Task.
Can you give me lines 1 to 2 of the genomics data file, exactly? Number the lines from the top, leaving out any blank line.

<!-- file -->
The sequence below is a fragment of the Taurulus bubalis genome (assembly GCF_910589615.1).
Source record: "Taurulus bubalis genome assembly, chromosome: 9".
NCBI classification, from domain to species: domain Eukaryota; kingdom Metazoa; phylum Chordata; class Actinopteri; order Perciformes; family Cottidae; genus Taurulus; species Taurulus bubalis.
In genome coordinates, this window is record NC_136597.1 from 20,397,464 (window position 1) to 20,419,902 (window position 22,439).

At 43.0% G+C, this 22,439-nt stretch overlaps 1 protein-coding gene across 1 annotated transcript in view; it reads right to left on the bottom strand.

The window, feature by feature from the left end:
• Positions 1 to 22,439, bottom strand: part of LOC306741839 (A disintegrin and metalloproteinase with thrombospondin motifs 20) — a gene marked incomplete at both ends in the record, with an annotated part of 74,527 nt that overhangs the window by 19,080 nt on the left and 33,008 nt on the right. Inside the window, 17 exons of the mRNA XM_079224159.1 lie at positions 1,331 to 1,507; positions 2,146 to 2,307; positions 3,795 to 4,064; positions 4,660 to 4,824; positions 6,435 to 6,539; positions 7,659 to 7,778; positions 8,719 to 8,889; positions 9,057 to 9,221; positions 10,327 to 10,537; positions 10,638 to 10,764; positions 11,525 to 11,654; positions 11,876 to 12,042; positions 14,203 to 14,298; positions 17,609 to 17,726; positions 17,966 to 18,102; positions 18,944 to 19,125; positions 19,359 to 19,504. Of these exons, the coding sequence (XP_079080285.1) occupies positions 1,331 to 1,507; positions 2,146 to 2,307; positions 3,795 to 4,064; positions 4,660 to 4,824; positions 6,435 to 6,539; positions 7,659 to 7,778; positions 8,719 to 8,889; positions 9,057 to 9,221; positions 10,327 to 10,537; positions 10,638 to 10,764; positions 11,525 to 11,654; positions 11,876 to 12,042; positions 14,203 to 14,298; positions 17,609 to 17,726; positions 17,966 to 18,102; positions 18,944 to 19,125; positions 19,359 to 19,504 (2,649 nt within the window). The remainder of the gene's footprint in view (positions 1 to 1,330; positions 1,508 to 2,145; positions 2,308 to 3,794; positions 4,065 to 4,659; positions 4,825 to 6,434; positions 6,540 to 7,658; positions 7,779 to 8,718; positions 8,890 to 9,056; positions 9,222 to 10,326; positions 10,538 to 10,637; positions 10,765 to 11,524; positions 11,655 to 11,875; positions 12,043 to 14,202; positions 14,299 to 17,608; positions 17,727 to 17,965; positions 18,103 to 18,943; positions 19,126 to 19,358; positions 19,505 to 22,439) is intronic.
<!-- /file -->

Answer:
The sequence below is a fragment of the Taurulus bubalis genome (assembly GCF_910589615.1).
Source record: "Taurulus bubalis genome assembly, chromosome: 9".